After months of drafting, I’ve finally finished writing my novel! And, it’s the very best thing I’ve ever written in my entire life. Or, it’s the worst book ever typed into existence.

Which one it is, I can’t say for sure.

But, I managed to reach my 100,000-word count goal, which is a jubilant victory in itself. Each word is placed perfectly to compile a brilliant masterpiece. My novel is a celebration of complete literary genius, unlike anything the world has ever seen.

Or, equally possible: I’ve strung together a nonsensical litany of 100,000 consecutive units of pure and utter horseshit. I’ve written a turd manifesto that no being in the entire universe would ever dare to read.

Writing a novel is hard. Though, what’s harder is figuring out what the months of pouring out my heart and soul onto the page has ultimately led to: either an inspired triumph guaranteed to cement its title on the New York Times bestseller list. Or, it’s a clichéd flop that not even my parents would want on their bookshelf.

To figure out if it’s any good, I suppose I could ask for feedback. But, what if my novel is so compelling that it makes my writing group extremely jealous and—rather than futilely attempting to recreate such a masterpiece—they abandon their manuscripts and vow to never write a single sentence ever again?

Or, what if my novel disgusts them so much that they create a separate writing group where they vote to shun me? What if then they ideate and execute a campaign to ensure that I am exiled from all other writing communities, preventing me from ever speaking to any writer ever again?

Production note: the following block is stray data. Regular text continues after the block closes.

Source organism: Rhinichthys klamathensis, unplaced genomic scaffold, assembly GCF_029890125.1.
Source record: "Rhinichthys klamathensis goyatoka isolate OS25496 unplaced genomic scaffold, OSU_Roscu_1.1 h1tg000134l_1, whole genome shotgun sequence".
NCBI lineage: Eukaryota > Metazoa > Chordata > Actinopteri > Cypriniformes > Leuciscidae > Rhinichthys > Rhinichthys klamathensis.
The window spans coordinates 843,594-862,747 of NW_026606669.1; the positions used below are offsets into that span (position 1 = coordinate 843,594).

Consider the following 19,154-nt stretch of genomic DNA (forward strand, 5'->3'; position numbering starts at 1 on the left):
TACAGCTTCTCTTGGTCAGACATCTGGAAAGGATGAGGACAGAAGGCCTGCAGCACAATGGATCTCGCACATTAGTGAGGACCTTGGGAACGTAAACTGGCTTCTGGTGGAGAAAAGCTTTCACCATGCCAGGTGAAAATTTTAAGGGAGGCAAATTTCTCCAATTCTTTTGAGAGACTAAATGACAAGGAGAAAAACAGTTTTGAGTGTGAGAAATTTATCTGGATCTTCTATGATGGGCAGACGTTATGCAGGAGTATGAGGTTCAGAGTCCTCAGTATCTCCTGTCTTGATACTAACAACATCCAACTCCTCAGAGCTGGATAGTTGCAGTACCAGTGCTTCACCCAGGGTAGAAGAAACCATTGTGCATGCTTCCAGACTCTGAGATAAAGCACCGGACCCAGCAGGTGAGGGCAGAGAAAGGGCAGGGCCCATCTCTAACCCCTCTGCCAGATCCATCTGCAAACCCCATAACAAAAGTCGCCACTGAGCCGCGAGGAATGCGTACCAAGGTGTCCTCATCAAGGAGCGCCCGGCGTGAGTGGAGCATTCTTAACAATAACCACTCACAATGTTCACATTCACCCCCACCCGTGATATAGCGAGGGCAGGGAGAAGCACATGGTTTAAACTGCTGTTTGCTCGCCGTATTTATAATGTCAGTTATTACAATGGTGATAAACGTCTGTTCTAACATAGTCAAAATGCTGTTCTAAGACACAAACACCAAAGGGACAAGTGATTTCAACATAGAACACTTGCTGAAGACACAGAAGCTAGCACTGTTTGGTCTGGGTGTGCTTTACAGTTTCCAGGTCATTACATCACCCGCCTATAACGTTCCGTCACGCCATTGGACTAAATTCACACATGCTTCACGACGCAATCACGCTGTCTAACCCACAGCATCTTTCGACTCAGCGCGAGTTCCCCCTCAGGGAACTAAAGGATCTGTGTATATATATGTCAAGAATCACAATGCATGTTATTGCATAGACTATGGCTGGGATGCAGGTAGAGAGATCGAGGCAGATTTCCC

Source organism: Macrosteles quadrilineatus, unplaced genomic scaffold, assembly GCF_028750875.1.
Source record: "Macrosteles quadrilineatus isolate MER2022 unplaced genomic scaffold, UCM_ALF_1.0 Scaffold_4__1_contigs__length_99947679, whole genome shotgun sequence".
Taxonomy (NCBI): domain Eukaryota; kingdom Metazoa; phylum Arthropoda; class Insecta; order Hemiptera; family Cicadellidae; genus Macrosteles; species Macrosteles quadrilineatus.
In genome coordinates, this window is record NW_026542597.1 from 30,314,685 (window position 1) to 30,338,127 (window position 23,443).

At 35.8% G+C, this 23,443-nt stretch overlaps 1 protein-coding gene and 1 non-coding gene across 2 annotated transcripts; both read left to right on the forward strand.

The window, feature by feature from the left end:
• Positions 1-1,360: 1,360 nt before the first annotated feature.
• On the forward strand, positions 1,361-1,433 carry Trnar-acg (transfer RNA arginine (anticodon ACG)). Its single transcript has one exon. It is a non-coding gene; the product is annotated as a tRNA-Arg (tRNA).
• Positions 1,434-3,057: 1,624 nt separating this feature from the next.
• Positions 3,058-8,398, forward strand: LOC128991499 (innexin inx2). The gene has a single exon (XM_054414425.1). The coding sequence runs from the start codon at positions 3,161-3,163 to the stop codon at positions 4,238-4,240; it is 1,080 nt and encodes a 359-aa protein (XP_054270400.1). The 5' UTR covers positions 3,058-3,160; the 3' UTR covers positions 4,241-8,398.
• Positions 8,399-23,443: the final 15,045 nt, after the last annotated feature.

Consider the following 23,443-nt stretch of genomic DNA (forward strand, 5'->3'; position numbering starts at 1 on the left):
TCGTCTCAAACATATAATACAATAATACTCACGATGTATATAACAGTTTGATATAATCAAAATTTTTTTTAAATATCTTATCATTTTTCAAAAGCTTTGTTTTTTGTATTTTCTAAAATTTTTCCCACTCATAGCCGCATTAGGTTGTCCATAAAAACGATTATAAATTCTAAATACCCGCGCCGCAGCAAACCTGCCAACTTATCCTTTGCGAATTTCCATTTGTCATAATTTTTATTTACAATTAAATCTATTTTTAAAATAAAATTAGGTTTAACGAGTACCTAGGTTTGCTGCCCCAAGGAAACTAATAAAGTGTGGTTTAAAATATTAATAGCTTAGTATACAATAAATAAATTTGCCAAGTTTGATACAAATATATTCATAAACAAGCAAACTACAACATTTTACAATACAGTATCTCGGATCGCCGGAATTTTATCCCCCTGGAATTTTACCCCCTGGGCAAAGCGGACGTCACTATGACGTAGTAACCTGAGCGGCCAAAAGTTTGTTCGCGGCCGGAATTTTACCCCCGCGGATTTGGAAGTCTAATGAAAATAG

Hmm… Maybe I better skip the feedback step and go straight to an agent. Yeah, that’s it! My novel is good enough, to the point where revisions aren’t needed at this point. Or ever. I struck gold on draft number one, so this novel is ready to be printed immediately!

Although, before I query it, I should probably substitute every single character with a more interesting character, swap out every conflict for a more heightened conflict, and replace every single word I’ve written with much better words. Once rewritten, I should toss my laptop from my second-story office window.

Whoa! All of a sudden, I hear this encouraging inner voice telling me to let go of all insecurities and share my most precious creation with the world. This voice says, “Take your novel directly to a publisher. Your novel is so brilliant that it needs to be shared with the world right now!” Therefore, if I were to send my novel to every major book publication they would make an exception to their rule forbidding unsolicited manuscript submissions and a bidding war over my novel would soon ensue.

Or, what’s more likely is that publishers will think my novel is so outrageously horrendous, they will halt operations to hold a company-wide meeting where they will decide how to get the word out that my writing is laughably piss-poor.

It’s probably for the best that I don’t share my novel with anyone ever. Not even myself. I should hire a hypnotist to put me in a trance so I forget ever having generated this stupid idea. However, if it turns out to be the best story ever penned, it would be a shame if this went to waste. I think I’ll print out a few copies just for good measure.

Okay, now that they are printed, the only logical next step is to stare at my shredder and debate over what to do with the copies. I could either make myself emotionally vulnerable by sharing the pages, or I could toss them in my shredder.

Oh, never mind! I’ve got it! I finally know what to do.

I’ll avoid my novel altogether by getting started on something new—an idea just popped into my head! I have an exciting, original premise that is so good, it’s awful.